Always consult your physician before beginning any exercise program. This general information is not intended to diagnose any medical condition or to replace your healthcare professional. Consult with your healthcare professional to design an appropriate exercise prescription. If you experience any pain or difficulty with these exercises, stop and consult your healthcare provider.


P4P-Pedaling for Parkinson’s –Saratoga YMCA no charge – Monday & Friday – phone (518) 583-9622 (Dates & Times verified 3/23/18)

P4P-Duanesburg/Delanson YMCA – Monday’s and Thursday’s (518) 895-9500 member’s free, non-members $6.00. (Dates & Times verified 3/23/18)

P4P-Southern Saratoga (Clifton Park YMCA) – Monday, Wednesday, Friday- members free, non-members $5.00 – phone (518) 371-2139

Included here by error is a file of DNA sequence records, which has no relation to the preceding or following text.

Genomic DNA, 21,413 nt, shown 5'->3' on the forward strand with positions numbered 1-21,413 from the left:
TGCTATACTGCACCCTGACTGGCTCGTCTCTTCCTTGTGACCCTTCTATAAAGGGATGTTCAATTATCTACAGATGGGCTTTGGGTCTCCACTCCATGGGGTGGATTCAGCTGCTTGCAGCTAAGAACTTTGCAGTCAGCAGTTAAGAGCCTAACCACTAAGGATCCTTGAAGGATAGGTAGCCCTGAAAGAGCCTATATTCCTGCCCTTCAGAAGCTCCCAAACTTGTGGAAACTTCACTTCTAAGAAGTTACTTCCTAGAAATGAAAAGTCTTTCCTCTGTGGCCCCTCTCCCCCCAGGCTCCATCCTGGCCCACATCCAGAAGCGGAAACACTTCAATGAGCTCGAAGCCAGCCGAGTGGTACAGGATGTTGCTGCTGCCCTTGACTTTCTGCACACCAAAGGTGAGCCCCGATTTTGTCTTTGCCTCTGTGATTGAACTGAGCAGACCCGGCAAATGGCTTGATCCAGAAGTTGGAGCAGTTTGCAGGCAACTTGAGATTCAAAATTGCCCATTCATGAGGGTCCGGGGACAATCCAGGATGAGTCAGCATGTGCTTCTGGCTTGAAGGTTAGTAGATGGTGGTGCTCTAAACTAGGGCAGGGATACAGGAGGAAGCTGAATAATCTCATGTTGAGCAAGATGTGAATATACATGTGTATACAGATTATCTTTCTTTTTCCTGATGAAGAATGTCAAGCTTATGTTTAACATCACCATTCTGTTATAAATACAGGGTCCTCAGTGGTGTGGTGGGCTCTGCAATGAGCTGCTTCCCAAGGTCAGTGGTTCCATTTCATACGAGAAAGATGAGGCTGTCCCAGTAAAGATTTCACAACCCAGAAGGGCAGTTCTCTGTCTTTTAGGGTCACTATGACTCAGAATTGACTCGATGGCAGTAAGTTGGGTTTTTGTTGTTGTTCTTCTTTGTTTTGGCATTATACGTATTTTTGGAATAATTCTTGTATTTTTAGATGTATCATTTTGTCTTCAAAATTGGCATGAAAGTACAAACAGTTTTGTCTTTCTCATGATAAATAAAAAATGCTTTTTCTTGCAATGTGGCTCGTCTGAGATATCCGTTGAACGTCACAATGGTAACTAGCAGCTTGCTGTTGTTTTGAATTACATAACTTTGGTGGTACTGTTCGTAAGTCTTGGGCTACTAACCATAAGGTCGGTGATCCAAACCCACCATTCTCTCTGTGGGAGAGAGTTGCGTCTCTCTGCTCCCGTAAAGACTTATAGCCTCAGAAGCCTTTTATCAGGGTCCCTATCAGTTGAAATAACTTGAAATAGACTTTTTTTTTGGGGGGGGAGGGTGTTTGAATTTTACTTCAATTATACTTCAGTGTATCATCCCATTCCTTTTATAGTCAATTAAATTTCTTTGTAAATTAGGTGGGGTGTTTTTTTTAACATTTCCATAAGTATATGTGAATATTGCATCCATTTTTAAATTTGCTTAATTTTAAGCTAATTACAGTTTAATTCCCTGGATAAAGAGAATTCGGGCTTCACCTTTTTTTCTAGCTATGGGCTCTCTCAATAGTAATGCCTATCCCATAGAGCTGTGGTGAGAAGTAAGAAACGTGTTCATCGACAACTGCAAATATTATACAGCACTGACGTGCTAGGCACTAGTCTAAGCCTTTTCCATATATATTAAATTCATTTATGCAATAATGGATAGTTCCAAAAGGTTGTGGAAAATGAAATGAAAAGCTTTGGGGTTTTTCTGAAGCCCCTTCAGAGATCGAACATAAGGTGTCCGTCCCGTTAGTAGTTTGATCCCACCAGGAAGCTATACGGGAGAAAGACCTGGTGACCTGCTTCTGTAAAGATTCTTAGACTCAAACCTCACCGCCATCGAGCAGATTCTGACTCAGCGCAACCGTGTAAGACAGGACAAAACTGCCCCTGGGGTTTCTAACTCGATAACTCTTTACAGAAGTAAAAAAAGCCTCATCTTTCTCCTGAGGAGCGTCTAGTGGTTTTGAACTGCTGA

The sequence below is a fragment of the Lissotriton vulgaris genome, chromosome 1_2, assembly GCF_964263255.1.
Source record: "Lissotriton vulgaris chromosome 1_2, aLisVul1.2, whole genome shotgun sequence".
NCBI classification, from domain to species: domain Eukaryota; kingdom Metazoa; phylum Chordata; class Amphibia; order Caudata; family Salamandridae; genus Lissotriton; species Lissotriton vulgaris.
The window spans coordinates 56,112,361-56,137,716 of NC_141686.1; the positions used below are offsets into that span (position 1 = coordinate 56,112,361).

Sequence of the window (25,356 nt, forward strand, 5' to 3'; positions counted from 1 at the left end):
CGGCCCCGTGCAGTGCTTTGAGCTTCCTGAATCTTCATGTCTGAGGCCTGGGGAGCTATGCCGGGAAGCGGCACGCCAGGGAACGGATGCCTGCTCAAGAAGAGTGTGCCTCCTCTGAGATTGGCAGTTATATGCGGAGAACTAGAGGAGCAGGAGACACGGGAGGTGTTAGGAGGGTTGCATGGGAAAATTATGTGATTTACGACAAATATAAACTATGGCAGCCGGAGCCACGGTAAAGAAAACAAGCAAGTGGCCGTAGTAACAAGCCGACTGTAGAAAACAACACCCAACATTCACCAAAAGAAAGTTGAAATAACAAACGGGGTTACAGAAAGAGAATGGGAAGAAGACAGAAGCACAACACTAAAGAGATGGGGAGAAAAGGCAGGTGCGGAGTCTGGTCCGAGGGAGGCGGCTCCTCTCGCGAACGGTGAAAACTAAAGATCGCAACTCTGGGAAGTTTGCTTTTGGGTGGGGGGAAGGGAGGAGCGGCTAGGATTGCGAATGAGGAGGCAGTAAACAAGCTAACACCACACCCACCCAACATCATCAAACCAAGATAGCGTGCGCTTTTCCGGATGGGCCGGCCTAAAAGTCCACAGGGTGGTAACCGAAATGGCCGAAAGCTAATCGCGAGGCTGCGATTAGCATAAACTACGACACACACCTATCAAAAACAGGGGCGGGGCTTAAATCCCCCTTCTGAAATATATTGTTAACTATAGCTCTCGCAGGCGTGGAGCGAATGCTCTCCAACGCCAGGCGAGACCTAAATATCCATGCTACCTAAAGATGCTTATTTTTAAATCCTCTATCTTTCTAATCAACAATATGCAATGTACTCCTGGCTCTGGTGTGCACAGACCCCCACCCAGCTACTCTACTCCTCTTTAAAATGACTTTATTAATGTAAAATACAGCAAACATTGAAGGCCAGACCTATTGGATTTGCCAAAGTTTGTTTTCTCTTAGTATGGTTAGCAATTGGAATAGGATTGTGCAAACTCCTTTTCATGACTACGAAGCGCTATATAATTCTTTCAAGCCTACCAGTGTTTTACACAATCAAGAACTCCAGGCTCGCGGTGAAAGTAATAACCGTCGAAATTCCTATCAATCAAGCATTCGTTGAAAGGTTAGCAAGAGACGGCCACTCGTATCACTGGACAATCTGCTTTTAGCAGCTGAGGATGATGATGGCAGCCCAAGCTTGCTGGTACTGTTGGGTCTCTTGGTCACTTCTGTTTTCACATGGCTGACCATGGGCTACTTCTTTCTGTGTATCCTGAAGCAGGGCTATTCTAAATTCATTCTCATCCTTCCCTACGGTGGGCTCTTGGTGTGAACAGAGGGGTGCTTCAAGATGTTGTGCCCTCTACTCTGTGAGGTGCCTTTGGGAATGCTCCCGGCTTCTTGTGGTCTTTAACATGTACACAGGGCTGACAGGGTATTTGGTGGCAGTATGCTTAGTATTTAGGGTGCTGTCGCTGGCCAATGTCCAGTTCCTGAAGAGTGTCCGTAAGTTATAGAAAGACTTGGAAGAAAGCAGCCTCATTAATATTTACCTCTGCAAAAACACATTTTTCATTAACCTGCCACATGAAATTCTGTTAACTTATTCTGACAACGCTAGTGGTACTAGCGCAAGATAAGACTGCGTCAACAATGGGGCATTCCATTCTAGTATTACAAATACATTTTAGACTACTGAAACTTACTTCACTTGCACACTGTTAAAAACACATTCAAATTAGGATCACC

PWR – Parkinson’s Wellness Recovery Class Thursdays 10:30 – 11:45 Cost $45 for 7 weeks – Clifton Park YMCA – 1 Wall Street, Clifton Park, NY 12065 – Phone (518) 371-2139 Contact the Y for more information (Dates and Times verified 3/24-18)

P4P-Glenville YMCA – Tuesday, Wednesday, Thursday– Members free, non-members $5.00—phone (518) 399-8118 (Dates & Times verified 3/23/18)

Neuromotor Wellness – Glenville YMCA – Monday’s 12 noon – 1:15 PM. (Dates & Times verified 3/23/18)

P4P-Troy YMCA – Monday, Wednesday, Friday – Members free, non-members $5.00– (518) 272-5900 (Dates and Times verified 3/23/18)

P4P-Guilderland YMCA – Monday, Wednesday, Friday – Member’s Free, non-members $5.00, Neuromotor Wellness Tuesdays and Thursdays $65 members, $80 non-members-Contact Chris Wilson – (518) 456-3634 ext 1140 for more information (Dates and Times verified 3/23/18)

P4P– Bethlehem YMCA – Monday, Wednesday, Friday, Parkinson’s Wellness Class Thursdays 12 N -1:45 Cost $45 for 7 weeks –– Phone (518) 439-4394 Contact the Y for more information (Dates and Times verified 3/23/18)